|The breakdown of organic waste
in the absence of oxygen. Produces a useful biogas (mainly methane)
and a solid digestate that can be composted to produce a soil
| Aarhus Convention
|Aarhus Convention on Access to Information,
Public Participation in Decision-making and Access to Justice
in Environment Matters
A UN Convention widely recognized as the world’s foremost
international instrument promoting access to environmental information,
public participation in environmental decision-making,and access
to justice in environmental matters.
The convention has been ratified by most European states and by
the EU itself. Ireland is a signatory of the convention but has
not yet ratified it. Click here
to view a simplified guide to the convention.
|The solid residue formed after something
is burned or incinerated.
|Changes to the design, manufacturing, packaging,
purchasing, and use of products so as to reduce or eliminate the
amount and toxicity of waste throughout the product life cycle.
|The decomposition of biodegradable waste,
in the presence of oxygen, to produce compost that improves soil
structure and enriches its nutrient content.
|Refers to a group of chemical compounds
from three closely-related families: dibenzo-p-dioxins (CDDs),
chlorinated dibenzofurans (CDFs) and polychlorinated biphenyls
(PCBs). One of the most well known (and most toxic) forms of dioxin
is 2,3,7,8-tetrachlorodibenzo-p-dioxin, or TCDD.
Dioxins are formed as a by-product of combustion processes such
as waste incineration and burning fuel.
Studies show that short-term exposure to high levels of dioxins
may result in skin and altered liver function. Long-term exposure
is linked to impairment of the immune system, the developing nervous
system, the endocrine system and reproductive functions. The International
Agency for Research on Cancer (IARC) categorises dioxin as a “known
|Landfilling or incinerating waste that cannot
be eliminated, reused, or recycled. The lowest priority in the
| Fluidised bed incinerator
|An incinerator that uses a bed of hot sand
or other granular material to transfer heat directly to waste.
| Hazardous waste
|Waste that is dangerous, or capable of having
harmful effects on human health and the environment. For example,
flammable, explosive, oxidising, corrosive, toxic, ecotoxic, radioactive
or infectious materials.
|The burning of waste at high temperatures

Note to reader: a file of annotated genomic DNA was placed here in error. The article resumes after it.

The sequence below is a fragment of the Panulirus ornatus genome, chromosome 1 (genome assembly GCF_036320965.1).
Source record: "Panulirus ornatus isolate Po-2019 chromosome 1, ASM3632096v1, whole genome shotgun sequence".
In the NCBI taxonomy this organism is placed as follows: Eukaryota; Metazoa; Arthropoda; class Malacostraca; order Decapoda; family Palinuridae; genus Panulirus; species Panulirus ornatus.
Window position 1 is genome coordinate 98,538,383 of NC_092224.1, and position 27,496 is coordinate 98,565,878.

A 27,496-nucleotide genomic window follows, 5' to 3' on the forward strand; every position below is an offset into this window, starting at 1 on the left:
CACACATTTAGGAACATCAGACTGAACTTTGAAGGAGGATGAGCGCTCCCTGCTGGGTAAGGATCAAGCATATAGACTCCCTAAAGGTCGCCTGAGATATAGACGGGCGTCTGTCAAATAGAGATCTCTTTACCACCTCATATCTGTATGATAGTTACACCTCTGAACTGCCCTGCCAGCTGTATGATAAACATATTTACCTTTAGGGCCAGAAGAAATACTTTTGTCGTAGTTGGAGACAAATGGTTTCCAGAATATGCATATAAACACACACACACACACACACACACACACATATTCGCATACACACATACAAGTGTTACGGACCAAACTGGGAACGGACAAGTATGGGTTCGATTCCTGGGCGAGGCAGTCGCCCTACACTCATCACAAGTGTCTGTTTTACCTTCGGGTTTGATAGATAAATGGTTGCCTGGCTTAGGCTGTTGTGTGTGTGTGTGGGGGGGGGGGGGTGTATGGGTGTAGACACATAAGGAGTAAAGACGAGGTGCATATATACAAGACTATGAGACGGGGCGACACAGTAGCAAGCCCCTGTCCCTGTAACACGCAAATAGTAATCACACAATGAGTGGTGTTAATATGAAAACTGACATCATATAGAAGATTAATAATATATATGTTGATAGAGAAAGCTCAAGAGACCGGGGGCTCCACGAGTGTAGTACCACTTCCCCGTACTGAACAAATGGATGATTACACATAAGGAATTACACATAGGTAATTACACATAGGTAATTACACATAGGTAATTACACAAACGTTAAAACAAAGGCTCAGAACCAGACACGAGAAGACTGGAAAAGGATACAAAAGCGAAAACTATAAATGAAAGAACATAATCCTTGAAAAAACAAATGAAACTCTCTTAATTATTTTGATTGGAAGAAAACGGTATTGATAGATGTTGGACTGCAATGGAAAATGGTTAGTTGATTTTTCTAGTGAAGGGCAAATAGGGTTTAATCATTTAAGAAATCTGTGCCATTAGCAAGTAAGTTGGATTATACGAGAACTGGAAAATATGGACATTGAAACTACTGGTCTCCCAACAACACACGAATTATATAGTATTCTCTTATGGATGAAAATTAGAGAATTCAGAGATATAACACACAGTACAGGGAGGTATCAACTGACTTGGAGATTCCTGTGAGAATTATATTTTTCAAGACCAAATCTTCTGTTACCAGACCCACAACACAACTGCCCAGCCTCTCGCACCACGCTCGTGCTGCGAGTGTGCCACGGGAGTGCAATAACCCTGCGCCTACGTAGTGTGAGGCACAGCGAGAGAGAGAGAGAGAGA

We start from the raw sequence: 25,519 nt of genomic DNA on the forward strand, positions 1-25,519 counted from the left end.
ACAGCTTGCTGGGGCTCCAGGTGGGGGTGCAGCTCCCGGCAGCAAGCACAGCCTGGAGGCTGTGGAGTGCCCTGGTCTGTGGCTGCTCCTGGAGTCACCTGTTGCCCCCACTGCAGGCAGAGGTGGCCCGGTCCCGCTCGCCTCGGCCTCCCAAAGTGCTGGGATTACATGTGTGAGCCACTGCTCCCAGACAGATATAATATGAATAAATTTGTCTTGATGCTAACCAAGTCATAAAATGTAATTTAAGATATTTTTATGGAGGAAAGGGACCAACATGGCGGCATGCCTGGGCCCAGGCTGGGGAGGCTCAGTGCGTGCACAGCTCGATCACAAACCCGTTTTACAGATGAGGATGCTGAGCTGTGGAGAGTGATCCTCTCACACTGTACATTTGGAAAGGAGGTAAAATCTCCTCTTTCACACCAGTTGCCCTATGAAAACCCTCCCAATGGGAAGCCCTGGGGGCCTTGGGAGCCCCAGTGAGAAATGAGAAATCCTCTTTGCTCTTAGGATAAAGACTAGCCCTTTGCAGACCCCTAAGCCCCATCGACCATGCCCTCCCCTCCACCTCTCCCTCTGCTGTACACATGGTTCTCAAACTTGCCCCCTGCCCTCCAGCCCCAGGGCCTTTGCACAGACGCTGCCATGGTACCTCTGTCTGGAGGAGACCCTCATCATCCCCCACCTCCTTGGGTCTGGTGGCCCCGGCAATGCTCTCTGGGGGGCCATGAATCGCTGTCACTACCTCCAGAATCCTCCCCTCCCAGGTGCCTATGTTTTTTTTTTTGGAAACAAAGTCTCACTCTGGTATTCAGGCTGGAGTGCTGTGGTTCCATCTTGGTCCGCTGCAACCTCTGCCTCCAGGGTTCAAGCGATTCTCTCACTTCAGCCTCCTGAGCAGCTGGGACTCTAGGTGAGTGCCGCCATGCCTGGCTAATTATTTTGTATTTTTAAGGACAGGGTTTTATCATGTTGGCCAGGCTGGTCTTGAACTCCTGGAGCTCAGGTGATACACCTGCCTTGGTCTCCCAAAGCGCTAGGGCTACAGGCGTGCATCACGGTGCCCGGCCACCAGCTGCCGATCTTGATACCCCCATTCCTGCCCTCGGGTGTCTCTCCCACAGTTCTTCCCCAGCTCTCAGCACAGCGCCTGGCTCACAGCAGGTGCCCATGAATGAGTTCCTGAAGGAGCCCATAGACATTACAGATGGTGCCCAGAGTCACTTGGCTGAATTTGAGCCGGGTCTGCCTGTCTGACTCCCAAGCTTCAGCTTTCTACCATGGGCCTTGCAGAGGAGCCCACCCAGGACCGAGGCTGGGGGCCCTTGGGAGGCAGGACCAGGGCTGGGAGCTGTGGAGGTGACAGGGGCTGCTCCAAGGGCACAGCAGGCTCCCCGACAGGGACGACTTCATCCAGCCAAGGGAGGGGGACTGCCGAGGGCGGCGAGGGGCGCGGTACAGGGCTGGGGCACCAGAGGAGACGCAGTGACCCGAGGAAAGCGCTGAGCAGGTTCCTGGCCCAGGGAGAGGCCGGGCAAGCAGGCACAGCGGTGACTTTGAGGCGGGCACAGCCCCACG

in the presence of sufficient air to achieve complete combustion,
either to reduce its volume or its toxicity.
|Minimising any waste that cannot be prevented,
through cleaner production, reuse, or recycling.
|Preventing the creation of waste in the
first place is the top priority in the Waste Hierarchy. Key to
waste prevention is the concept of Cleaner Production. This involves
changes to the design, manufacturing, packaging, purchasing, and
use of products so as to reduce or eliminate the amount and toxicity
of waste throughout the product life cycle.
| Recover energy
|Recovering energy from waste, typically
by incineration. However, it is important to know that recycling
saves more energy that can be generated by incineration, and that
incineration is not the only way to transform waste to energy.
For example, using landfill gases as fuel, anaerobic digestion,
and composting are also waste-to-energy processes.
|Collecting and remanufacturing products
as the same thing or as part of a different product.
|Extending the life of a product by repairing,
modifying, or creating new uses for it, generally in its original
| Sustainable waste
|Using material resources efficiently to
cut down on the amount of waste produced. And, where waste is
generated, dealing with it in a way that actively contributes
to the economic, social and environmental goals of sustainable
| Thermal Inversion
|Thermal inversion occurs when a layer of
warm air settles over a layer of cooler air that lies near the
ground. The warm air holds down the cool air and prevents pollutants
from rising and scattering. Click here
for animated diagram.
| Waste Hierarchy
|This principle is at the heart of EU, National,
and County policy. It sets out a hierarchy of options for dealing
with waste, with prevention as the highest priority and disposal
(thermal treatment and landfill) as a last resort.
| Waste stream
|The flow of waste material from source to
| Zero Waste
|A goal that is being embraced by businesses
and governments worldwide – in particular, Canada, New Zealand,
Australia, and some US states. It aims to change the one-way flow
of materials through society to a circular system that ensures
that products are made to be reused, repaired, or recycled.